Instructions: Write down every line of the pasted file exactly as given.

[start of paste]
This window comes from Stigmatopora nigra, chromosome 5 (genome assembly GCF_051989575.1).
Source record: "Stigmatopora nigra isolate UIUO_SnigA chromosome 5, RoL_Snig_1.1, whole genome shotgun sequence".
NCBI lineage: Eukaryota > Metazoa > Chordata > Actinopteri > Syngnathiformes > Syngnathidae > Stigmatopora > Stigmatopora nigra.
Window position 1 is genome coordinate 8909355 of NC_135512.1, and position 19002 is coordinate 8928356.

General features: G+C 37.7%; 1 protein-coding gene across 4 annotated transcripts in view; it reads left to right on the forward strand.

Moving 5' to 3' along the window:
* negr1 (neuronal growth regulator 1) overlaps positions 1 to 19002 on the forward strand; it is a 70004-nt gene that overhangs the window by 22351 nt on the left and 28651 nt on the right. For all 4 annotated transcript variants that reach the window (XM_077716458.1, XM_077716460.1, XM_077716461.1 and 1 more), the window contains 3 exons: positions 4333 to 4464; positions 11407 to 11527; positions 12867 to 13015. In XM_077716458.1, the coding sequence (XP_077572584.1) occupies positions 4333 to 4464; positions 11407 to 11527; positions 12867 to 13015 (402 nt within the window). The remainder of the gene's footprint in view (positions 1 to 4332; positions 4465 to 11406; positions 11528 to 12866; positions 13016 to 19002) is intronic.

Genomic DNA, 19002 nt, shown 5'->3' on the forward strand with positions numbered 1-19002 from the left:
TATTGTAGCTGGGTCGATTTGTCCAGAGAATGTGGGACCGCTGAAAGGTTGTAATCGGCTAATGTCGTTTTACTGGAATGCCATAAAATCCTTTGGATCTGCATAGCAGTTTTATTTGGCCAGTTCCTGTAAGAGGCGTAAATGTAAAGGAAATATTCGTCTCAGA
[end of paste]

This window comes from Stigmatopora nigra, chromosome 5 (genome assembly GCF_051989575.1).
Source record: "Stigmatopora nigra isolate UIUO_SnigA chromosome 5, RoL_Snig_1.1, whole genome shotgun sequence".
NCBI lineage: Eukaryota > Metazoa > Chordata > Actinopteri > Syngnathiformes > Syngnathidae > Stigmatopora > Stigmatopora nigra.
Window position 1 is genome coordinate 8909355 of NC_135512.1, and position 19002 is coordinate 8928356.

General features: G+C 37.7%; 1 protein-coding gene across 4 annotated transcripts in view; it reads left to right on the forward strand.

Moving 5' to 3' along the window:
* negr1 (neuronal growth regulator 1) overlaps positions 1 to 19002 on the forward strand; it is a 70004-nt gene that overhangs the window by 22351 nt on the left and 28651 nt on the right. For all 4 annotated transcript variants that reach the window (XM_077716458.1, XM_077716460.1, XM_077716461.1 and 1 more), the window contains 3 exons: positions 4333 to 4464; positions 11407 to 11527; positions 12867 to 13015. In XM_077716458.1, the coding sequence (XP_077572584.1) occupies positions 4333 to 4464; positions 11407 to 11527; positions 12867 to 13015 (402 nt within the window). The remainder of the gene's footprint in view (positions 1 to 4332; positions 4465 to 11406; positions 11528 to 12866; positions 13016 to 19002) is intronic.

Genomic DNA, 19002 nt, shown 5'->3' on the forward strand with positions numbered 1-19002 from the left:
TATTGTAGCTGGGTCGATTTGTCCAGAGAATGTGGGACCGCTGAAAGGTTGTAATCGGCTAATGTCGTTTTACTGGAATGCCATAAAATCCTTTGGATCTGCATAGCAGTTTTATTTGGCCAGTTCCTGTAAGAGGCGTAAATGTAAAGGAAATATTCGTCTCAGA